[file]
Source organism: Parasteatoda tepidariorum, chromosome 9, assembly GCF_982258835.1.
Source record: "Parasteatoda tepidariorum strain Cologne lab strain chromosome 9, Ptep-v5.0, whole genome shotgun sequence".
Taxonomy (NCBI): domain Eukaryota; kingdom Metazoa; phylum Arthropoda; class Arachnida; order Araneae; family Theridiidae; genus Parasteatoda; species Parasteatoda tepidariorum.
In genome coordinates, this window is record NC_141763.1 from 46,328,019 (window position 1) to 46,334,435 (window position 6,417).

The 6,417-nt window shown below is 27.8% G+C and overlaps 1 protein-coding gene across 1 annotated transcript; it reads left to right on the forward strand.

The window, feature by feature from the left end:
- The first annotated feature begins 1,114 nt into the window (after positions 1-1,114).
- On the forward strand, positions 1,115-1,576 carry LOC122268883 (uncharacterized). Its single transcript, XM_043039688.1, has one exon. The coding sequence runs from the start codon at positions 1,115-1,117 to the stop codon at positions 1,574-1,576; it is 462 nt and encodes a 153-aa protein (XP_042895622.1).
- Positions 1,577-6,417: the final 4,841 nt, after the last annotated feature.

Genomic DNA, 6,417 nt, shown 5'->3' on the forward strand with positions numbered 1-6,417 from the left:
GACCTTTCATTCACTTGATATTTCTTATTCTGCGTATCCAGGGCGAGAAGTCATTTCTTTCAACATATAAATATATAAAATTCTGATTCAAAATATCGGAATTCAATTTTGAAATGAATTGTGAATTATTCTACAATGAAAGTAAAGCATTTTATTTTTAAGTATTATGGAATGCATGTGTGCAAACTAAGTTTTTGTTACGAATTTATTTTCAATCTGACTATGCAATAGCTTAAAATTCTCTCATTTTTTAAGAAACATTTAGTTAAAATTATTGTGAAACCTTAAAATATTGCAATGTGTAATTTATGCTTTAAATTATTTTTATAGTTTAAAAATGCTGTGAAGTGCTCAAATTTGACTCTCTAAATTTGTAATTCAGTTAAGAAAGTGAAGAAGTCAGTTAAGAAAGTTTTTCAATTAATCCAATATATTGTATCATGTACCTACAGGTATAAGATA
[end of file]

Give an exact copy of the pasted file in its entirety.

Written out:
Source organism: Parasteatoda tepidariorum, chromosome 9, assembly GCF_982258835.1.
Source record: "Parasteatoda tepidariorum strain Cologne lab strain chromosome 9, Ptep-v5.0, whole genome shotgun sequence".
Taxonomy (NCBI): domain Eukaryota; kingdom Metazoa; phylum Arthropoda; class Arachnida; order Araneae; family Theridiidae; genus Parasteatoda; species Parasteatoda tepidariorum.
In genome coordinates, this window is record NC_141763.1 from 46,328,019 (window position 1) to 46,334,435 (window position 6,417).

The 6,417-nt window shown below is 27.8% G+C and overlaps 1 protein-coding gene across 1 annotated transcript; it reads left to right on the forward strand.

The window, feature by feature from the left end:
- The first annotated feature begins 1,114 nt into the window (after positions 1-1,114).
- On the forward strand, positions 1,115-1,576 carry LOC122268883 (uncharacterized). Its single transcript, XM_043039688.1, has one exon. The coding sequence runs from the start codon at positions 1,115-1,117 to the stop codon at positions 1,574-1,576; it is 462 nt and encodes a 153-aa protein (XP_042895622.1).
- Positions 1,577-6,417: the final 4,841 nt, after the last annotated feature.

Genomic DNA, 6,417 nt, shown 5'->3' on the forward strand with positions numbered 1-6,417 from the left:
GACCTTTCATTCACTTGATATTTCTTATTCTGCGTATCCAGGGCGAGAAGTCATTTCTTTCAACATATAAATATATAAAATTCTGATTCAAAATATCGGAATTCAATTTTGAAATGAATTGTGAATTATTCTACAATGAAAGTAAAGCATTTTATTTTTAAGTATTATGGAATGCATGTGTGCAAACTAAGTTTTTGTTACGAATTTATTTTCAATCTGACTATGCAATAGCTTAAAATTCTCTCATTTTTTAAGAAACATTTAGTTAAAATTATTGTGAAACCTTAAAATATTGCAATGTGTAATTTATGCTTTAAATTATTTTTATAGTTTAAAAATGCTGTGAAGTGCTCAAATTTGACTCTCTAAATTTGTAATTCAGTTAAGAAAGTGAAGAAGTCAGTTAAGAAAGTTTTTCAATTAATCCAATATATTGTATCATGTACCTACAGGTATAAGATA